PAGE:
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Through The Mind's Eye: To marry educated or uneducated women? (Part 6)

By: Maged Thabet Al-kholidy

Firstly, I am really sorry for not publishing my column in the last Thursday's issue because I was somehow busy. Then, I would like to thank Mr. Adel Hassan who responded to the series of my topic "to marry educated or uneducated women?'' in his article entitled "Educated women: between misunderstanding and misbehavior" which was published last week, issue No. 1183. In his article, Adel shed light on an important point which is how men look at some cases of educated women, and accordingly they generalize any negative aspects of such cases for all educated women.

Actually I like Mr. Adel's points of view, though I have some comments on some of them. These comments are not only for Adel but for all those who are interested in the topic.

Adel refers to our Prophet's (PBUH) saying that: "Educated individuals belong to the soil of wisdom". That is right, but that is not restricted to only one gender (male or female).

This reference was to respond to those who "Misunderstand" women in their behaviors. The two examples that Mr. Adel gave of this misunderstanding are: 1. educated women will be like "controlling ministers" at homes, and 2. it will be easy for such women "to make relations with more than 100 guys".

Though Mr. Adel rejected the idea of generalizing this concept of educated women, I am against his point of view in the sense that even if it is generalized, there are reasons behind that. When the educated women become like ministers at homes, it is not always something negative. Such women do many things good for homes, children and above all for husbands. They turn to ministers, or it is better to say behave like ministers, because they realize many things related to life around them, not because they are bad and must be avoided as wives, but because they became aware and enough acquainted with this-and-that of life. They, thus, behave confidently, doing best to safe and serve marriage life. In spite of this, some husbands look at this point negatively.

Adel also refers to those who claim that educated women may have relations with guys easily. Again he rejected the idea of generalizing this for all women. It is good, but Adel may have forgotten that they do this because the environment of study that sometimes requires so.

They, moreover, make such relations, not away from our social and religious conventions, regardless of some exceptions.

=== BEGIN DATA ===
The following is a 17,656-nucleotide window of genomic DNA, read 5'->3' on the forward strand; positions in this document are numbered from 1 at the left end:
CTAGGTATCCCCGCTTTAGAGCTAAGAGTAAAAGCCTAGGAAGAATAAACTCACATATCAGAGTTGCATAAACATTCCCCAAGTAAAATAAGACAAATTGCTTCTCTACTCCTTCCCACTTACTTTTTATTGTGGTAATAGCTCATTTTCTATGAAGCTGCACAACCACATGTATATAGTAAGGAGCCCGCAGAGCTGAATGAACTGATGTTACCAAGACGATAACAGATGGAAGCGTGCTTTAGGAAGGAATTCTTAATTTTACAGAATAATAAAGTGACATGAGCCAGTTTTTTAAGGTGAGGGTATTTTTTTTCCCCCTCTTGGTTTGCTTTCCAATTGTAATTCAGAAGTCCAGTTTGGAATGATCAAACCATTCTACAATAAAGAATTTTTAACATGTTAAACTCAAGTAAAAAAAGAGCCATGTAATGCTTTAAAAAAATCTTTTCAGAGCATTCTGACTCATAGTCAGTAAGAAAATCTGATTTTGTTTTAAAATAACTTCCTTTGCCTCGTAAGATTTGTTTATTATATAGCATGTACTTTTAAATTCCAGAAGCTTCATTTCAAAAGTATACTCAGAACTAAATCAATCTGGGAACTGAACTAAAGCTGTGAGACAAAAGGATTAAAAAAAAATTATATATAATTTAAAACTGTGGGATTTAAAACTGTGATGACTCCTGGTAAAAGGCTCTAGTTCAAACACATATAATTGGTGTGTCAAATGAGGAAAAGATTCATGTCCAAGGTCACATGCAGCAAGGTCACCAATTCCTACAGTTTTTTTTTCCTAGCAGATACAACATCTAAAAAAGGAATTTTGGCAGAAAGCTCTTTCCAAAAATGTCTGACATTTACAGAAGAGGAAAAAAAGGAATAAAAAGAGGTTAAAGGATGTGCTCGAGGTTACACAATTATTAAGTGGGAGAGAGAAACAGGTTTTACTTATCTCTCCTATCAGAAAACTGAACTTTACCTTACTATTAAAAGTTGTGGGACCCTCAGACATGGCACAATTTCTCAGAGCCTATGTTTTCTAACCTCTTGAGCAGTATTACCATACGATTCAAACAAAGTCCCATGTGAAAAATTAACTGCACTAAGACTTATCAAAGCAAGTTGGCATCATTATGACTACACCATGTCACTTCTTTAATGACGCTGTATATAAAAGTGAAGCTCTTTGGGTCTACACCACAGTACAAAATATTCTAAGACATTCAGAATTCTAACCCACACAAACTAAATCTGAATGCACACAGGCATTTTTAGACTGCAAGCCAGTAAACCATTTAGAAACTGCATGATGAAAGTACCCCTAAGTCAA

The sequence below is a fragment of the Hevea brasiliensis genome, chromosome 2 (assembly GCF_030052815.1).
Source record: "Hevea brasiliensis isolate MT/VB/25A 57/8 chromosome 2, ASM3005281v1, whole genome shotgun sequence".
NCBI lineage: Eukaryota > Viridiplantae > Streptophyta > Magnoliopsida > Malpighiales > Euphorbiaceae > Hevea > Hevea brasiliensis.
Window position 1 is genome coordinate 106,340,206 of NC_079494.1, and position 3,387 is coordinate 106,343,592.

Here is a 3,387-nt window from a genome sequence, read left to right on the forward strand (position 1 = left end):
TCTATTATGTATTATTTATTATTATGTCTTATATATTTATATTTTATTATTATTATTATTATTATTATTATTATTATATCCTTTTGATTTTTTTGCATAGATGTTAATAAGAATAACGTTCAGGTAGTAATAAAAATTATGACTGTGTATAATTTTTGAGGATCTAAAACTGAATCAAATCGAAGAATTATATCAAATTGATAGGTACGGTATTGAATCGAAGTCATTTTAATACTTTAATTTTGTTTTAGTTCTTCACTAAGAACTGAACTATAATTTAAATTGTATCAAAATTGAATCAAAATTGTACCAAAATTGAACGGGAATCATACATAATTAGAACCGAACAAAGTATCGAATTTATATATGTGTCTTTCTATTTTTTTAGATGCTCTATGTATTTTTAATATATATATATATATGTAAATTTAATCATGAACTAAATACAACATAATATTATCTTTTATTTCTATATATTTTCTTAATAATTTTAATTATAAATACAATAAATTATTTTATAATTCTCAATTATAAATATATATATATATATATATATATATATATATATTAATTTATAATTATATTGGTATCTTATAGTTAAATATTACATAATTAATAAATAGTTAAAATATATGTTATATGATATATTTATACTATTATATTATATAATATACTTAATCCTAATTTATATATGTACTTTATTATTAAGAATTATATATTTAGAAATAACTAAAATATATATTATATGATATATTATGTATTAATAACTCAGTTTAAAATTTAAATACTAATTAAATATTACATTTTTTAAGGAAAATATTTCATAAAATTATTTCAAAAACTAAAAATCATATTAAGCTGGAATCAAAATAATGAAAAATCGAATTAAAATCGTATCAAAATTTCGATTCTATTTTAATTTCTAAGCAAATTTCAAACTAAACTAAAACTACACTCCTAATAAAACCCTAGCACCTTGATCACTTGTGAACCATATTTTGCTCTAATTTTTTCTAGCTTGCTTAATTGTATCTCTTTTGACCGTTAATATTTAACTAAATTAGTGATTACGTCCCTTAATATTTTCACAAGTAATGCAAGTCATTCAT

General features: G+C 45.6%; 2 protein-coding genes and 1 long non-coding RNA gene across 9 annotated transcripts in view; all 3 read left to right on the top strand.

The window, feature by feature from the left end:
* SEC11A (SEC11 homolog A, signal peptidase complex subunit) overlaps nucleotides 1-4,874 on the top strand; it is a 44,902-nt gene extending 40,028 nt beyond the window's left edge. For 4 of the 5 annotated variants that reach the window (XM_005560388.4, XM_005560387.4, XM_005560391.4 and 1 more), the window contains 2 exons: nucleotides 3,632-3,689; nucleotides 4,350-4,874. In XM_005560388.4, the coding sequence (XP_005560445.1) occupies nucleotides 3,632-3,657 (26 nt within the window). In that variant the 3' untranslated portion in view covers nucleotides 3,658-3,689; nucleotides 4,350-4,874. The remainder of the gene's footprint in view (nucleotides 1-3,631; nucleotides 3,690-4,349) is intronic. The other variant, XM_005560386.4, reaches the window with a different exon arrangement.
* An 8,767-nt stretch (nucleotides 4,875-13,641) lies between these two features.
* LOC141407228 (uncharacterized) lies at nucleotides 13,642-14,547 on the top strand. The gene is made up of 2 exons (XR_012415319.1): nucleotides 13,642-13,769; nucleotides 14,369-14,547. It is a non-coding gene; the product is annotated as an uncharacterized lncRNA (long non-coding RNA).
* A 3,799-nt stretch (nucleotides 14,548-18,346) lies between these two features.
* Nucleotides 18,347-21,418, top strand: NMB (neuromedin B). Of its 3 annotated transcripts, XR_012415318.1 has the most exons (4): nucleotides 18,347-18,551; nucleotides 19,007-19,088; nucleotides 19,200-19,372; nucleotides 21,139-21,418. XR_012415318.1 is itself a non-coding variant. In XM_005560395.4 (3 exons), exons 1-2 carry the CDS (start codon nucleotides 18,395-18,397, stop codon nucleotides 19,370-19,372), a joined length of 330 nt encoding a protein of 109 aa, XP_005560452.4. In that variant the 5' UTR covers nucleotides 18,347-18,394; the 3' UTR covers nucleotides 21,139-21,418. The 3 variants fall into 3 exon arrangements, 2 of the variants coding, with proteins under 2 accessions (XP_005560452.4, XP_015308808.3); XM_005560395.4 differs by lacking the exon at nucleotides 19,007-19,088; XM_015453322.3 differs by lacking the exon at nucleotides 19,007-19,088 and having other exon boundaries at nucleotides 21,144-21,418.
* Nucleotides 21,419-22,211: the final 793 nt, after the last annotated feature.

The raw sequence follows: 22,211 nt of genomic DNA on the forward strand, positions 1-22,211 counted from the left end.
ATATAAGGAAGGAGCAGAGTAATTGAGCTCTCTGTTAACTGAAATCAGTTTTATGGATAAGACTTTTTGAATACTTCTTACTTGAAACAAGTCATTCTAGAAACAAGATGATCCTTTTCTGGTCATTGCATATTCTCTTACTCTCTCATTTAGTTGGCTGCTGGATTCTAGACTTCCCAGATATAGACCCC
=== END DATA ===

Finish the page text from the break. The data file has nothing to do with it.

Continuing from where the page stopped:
That is to say, university girls make relations with boys but these relations are not necessarily bad or immoral. Mr. Adel and myself also were university students, for example.

Of course, we came across many relations with ladies. But such relations were marked with respect, morality so that we dealt with ladies as if they were sisters to us. So all people have to know that it is not the fault of such women, but it is the requirement of study which helps the two genders to trust each other and to understand, not to misunderstand, the relations that take place between them.

In the last part of my series I shed light on how men deal with women from different angles. I insisted upon the idea that when men are educated they easily accept many behaviors of educated women and vice versa. But the case will be different if one of the couple is educated and the other is not. So, it is better to deal with matter from this point at least at current time at which many traditional conventions are still dominant in our society.

Adel's preference of marrying educated woman is somehow convincing and logical. But again it is so only to those who are educated and know the nature of educated women, while uneducated men may reject the idea and take it as a sensitive matter.

In brief, I do thank all those who responded to my articles, appreciating their participations, taking them into account seriously. I also call all of you, dear readers, to suggest new topics which can be valuable for all the society, and convey something about our culture for readers abroad.

Maged Thabet Al-Kholidy is a contributing opinions writer form Taiz. He holds a Masters Degree from the English department at Taiz University and is the former editor of Taiz University's English-language magazine. E-mail:


From Issue: (1171), Volume 16, From 10 July 2008 to 13 July 2008 to Issue: (1187), Volume 16, From 4 September 2008 to 7 September 2008




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